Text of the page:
08 Mar Bearers of the Fruits of the Gospel: A missionary reflection for Lent (Part 1)
How we are Bearers, Part 1 of 2
We know that the primary mission of Jesus, for which he was sent and to which he devoted his life and for which he died is the CAUSE OF THE KINGDOM OF GOD, or better, as they say, today, the REIGN OF GOD. This is the plan that was in God in the beginning and is revealed in Christ Jesus, who makes it his own.
This project of the Reign of God is what we would call the Missio Dei, the missio spiritus sancti, which he gives to the Church, whose only mission is to continue building and strengthening whatever favours the Kingdom and denouncing what contradicts it.
Jesus, as we know, showsthis plan in what he is, in what he says and in what he does. His entire being is devoted to the construction of this project, which is a project of life, of reconciliation, of compassion, of love, of solidarity, and of liberation.
We carry out this mission of proclamation, demonstration, identification and construction of the Kingdom as a community and according to the documents of the Second Vatican Council (especially Gaudium et Spes, Ad Gentes, Nostra Aetate) through three activities, intimately interconnected, namely: proclamation, solidarity and dialogue. None is less important or more important than the others; all are addressed to the completeness of the human being, to creation, and to all humans in their settings, to all humanity, in its diverse cultures and situations. Each aspect involves the others because there is no proclamation without solidarity and dialogue or dialogue without solidarity and proclamation or solidarity without proclamation and dialogue. In the past, we spoke about implementation in the solidarity plan as “preparatio evangelico“. Today we know that all this is Gospel, and is good, as all GOOD NEWS should be.
Each Continent (“Ecclesia in…”) translates this threefold task according to his realities.
The three dimensions of evangelisation are not something that can be separated. Inculturation, dialogue, liberation, justice, solidarity, are all part of the mission’s only task: to make the Reign of God present amid our peoples and in our land, in an intimate relationship of fraternity among all beings.
These dimensions, sometimes prioritising one aspect, other times another, should always be present in our mission. And this, without a doubt, is what you are doing in this continent, sometimes prioritising proclamation (which begins with presence, making us “like one of many”) and continuing with the other aspects of proclamation. Other times, strengthening solidarity in community organisation in defence of life, dignity and the rights of people and creation. Justice and peace. And, on other occasions, strengthening dialogue (which begins as a dialogue of life, ending in a dialogue of spiritualities towards mutual enrichment.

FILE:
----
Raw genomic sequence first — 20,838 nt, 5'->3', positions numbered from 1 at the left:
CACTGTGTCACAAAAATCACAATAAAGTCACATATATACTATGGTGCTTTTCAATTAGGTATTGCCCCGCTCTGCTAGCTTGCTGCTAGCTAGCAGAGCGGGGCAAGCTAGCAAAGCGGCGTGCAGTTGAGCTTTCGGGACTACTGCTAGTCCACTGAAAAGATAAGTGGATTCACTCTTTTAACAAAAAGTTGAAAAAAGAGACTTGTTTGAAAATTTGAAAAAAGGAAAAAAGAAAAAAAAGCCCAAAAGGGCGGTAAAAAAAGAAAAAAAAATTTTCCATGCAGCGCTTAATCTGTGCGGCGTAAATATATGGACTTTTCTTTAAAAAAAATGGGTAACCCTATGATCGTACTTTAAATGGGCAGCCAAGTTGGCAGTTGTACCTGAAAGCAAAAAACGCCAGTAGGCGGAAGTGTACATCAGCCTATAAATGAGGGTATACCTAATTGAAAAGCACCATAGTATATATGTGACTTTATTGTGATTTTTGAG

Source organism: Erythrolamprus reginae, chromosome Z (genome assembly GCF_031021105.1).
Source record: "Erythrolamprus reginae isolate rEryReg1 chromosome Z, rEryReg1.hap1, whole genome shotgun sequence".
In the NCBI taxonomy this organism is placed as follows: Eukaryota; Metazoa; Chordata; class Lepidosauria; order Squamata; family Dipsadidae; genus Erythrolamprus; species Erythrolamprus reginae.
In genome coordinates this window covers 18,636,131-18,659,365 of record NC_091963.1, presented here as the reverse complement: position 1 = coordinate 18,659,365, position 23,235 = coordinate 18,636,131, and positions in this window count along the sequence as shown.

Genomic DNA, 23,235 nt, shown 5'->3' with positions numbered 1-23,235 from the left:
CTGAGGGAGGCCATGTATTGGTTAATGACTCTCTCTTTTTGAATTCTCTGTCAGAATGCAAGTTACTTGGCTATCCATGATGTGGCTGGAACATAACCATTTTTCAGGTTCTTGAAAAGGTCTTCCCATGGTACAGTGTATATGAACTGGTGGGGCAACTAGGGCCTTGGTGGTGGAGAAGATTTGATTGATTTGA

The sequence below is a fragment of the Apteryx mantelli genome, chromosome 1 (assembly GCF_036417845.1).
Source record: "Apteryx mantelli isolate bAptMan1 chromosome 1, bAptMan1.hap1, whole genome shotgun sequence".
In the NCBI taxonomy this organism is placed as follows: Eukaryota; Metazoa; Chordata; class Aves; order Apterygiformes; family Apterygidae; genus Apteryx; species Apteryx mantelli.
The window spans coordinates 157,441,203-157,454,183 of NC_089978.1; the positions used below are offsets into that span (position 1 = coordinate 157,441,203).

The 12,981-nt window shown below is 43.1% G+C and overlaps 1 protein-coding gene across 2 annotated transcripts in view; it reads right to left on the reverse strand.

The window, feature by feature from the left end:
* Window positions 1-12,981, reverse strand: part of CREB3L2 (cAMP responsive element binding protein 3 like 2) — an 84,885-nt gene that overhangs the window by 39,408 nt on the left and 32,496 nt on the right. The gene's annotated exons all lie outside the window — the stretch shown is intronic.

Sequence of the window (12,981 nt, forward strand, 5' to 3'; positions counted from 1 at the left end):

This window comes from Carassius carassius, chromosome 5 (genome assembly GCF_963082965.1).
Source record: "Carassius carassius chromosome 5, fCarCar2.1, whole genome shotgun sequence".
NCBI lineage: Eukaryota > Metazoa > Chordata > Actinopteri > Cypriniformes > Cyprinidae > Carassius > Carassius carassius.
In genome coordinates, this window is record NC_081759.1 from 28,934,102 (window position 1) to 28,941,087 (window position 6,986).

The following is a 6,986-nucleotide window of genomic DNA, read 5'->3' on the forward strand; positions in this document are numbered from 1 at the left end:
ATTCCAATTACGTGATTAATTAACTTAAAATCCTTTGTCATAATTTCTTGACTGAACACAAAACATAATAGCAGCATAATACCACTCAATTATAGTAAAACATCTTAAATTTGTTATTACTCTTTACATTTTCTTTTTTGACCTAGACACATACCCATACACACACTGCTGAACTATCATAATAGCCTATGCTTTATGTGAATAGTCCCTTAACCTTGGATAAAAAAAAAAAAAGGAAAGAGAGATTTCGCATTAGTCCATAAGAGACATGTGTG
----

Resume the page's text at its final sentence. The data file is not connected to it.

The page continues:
How We Are Bearers
There are, fundamentally, two ways to be bearers:
A. like a pipe
B. like a sponge
Like a pipe, like a conductive vehicle that transports a material, with little or nothing of what it transports permeating or getting through to the carrier. The pipe lets the water it carries pass through, but little or nothing penetrates.
The sponge, on the other hand, is permeated with the liquid in which it is immersed or thrown. It retains a good amount of liquid for itself, and it is delivered little by little. It becomes a fountain that flows.
To behave like a pipe in the proclamation and construction of the Kingdom is not to be concerned about the good news we proclaim. There is a risk that the Gospel will become a doctrine, sound doctrine, that converts neither us nor anyone else. So, we will be more concerned about orthodoxy than about orthopraxis and what changes is not what we say, no matter how “politically correct” it may be, but the truly little that what we do.
To be like a pipe is to turn the Gospel into a religion, into a Church, into a rite, into an ethical code, and into a pre-established cultural system.
We already know that doctrines only change our ideas, rather than the heart. The Gospel does not begin with a truth, an idea, or a doctrine, but “with an encounter”, the encounter with Jesus, as Pope Emeritus Benedict XVI says.
But there is another way to be a bearer, and that is being a sponge, that is, being seized by the realities of the Kingdom, making the cause of Jesus our own, the plan of God, the “Missio Dei”, the “mission of the Spirit”. It is letting God’s spirit transform, permeate our entire being.
The first consequence of following this paradigm is that we become “Good News” for others and permeated, soaked in this good news, we announce it to others. And if we show it, we do not have to prove it.
Read Part 2 next week.
Photo: © Marco Gavasso/CTS